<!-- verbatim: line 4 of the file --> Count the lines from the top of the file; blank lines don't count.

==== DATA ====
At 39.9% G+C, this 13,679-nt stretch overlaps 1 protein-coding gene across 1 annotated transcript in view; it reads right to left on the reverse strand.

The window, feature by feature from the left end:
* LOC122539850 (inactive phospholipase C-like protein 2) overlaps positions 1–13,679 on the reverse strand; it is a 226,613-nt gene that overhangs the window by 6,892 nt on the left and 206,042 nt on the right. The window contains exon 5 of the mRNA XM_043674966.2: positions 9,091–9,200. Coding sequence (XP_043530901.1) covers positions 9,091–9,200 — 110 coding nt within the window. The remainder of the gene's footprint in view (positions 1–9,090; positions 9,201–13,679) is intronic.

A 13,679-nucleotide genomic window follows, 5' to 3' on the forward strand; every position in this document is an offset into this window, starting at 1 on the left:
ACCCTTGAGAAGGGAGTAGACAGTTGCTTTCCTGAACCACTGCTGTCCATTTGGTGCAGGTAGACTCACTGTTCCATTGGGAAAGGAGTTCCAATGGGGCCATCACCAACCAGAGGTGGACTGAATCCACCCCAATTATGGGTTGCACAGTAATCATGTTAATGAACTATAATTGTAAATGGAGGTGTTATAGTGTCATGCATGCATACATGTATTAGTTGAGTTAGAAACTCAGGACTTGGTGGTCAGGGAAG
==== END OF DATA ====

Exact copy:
A 13,679-nucleotide genomic window follows, 5' to 3' on the forward strand; every position in this document is an offset into this window, starting at 1 on the left: